I found this article interesting from a macroeconomic policy perspective. While the intent of the tire tariff was to increase “the volume, market share, and employment of the US tire industry,” I don’t see how it has been effective in its goals in any way, shape, or form. US employment has not been affected, given that manufacturers simply shifted to other Asian countries (not the US); the volume and demand levels in the US likely went down given higher prices; and the additional cost was passed through to the American consumer, who paid $1.1 billion more for tires.
While I certainly wouldn’t sit on my heels given the changing nature of the cost of doing business in various countries such as the US or the UK, if I were Goodyear I would continue to take a nimble approach to manufacturing with a localized approach where necessary. That being said, I may also be laughing my way to the bank, as higher tariffs in isolationist countries only stand to benefit the largest manufacturers that have the ability to shift their production to other facilities around the world (as Goodyear did in this case).
I find this space really interesting given that modular construction has been around for as long as I can remember, yet is still seen as “lower quality” and has failed to generate meaningful buy-in despite what would seemingly be clear efficiencies. I wonder at which consumer level a switch to modular housing would be the most effective. Rather than skyscrapers, is it better to target the family-housing market, in which there are fewer parties that need to buy-in and coordinate? Given the experience with FCR at Dean Street, it appears that modular constructiong companies must balance between the level of customization needed (perhaps less on the commercial side vs. family housing side) with the number of parties that must coordinate with each other (more on the commercial side vs. family housing).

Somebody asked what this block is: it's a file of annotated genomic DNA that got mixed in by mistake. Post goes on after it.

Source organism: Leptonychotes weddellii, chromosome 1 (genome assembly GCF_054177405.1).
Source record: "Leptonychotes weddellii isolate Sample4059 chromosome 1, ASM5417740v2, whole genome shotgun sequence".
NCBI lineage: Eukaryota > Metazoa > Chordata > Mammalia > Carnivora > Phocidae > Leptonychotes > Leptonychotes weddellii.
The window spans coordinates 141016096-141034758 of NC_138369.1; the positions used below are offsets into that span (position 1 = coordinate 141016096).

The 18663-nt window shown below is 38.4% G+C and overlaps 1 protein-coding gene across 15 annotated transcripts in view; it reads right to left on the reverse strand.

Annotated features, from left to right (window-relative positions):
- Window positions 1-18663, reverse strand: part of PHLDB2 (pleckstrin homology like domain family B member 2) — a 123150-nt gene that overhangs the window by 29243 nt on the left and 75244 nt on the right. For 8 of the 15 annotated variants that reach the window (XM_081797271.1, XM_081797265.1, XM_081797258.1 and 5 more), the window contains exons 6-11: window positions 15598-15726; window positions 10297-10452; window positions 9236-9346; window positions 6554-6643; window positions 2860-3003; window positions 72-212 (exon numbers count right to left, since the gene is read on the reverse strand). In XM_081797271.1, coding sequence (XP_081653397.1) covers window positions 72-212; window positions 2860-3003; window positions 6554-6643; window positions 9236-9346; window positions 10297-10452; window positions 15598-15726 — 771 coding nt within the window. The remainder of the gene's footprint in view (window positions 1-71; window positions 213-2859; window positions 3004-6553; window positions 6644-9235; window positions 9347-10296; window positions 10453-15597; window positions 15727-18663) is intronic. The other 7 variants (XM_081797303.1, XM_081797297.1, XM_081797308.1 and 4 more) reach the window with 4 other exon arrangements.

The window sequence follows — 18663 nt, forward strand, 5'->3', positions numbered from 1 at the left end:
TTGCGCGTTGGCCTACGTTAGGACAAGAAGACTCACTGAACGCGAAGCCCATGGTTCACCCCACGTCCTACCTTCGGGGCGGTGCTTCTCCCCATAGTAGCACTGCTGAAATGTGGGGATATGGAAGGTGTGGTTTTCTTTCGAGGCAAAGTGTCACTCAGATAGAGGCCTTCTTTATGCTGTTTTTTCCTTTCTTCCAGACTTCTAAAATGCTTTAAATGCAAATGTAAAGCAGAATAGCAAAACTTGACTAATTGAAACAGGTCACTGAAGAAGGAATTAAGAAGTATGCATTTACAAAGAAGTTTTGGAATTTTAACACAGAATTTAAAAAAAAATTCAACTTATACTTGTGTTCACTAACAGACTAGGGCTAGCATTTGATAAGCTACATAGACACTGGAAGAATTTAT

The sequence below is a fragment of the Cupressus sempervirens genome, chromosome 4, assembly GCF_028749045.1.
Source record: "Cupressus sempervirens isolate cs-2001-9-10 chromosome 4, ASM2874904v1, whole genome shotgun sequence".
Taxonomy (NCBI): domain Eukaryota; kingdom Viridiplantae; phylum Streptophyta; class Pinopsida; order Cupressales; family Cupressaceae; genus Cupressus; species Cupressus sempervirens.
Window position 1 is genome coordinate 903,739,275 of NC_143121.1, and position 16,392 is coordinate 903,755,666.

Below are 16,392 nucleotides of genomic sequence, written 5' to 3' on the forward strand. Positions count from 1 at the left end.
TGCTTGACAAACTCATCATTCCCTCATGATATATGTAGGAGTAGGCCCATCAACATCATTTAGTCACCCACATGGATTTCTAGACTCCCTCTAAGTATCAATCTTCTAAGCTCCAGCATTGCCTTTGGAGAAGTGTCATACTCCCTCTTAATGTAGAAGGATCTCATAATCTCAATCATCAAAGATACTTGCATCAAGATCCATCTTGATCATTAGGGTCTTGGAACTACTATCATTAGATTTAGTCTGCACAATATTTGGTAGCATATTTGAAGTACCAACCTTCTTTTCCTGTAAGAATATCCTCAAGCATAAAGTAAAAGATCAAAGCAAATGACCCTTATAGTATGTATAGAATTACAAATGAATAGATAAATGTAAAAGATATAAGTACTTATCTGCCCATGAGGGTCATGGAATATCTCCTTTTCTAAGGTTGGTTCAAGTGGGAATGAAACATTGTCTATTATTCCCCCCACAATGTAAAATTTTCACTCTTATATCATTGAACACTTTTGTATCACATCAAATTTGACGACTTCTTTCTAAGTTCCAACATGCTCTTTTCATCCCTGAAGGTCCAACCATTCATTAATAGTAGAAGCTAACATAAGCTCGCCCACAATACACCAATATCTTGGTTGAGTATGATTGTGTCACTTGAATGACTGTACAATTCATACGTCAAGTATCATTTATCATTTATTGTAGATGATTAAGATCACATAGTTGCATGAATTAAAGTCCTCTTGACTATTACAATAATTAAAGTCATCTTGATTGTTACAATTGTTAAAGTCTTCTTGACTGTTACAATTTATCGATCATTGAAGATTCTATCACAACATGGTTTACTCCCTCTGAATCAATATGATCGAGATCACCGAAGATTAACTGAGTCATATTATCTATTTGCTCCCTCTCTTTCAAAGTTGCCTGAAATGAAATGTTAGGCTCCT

PCMMs, if implemented effectively, have the potential to completely transform the drug distribution model as it exists today. My first inclination was that the regulatory headache and risk for Pfizer would be too immense to operate a distributed manufacturing model, given varying standards across geographies and the internal controls necessary to monitor a large number of facilities. However, in many regards a manufacturing model such as this could in fact de-risk the process. Not only does Pfizer realize the benefits of producing goods close to the demand centers, but to the extent that regulatory issues do arise, they can be nimble in switching manufacturing sites. I do wonder, though, at the changes they will need to make to their contracts with both the large distributors as well as end customers such as hospitals.
Additionally, I found the PCMM model interesting in regards to clinical trials as you state in your essay. Acurian, with the increasing prevalence of rare disease treatments and trials, is important in seeking out clinical trial participants and bringing the trial sites to the people. Pfizer, in the same way, is bringing the drugs to the people, rather than attempting to bring the people to the drug.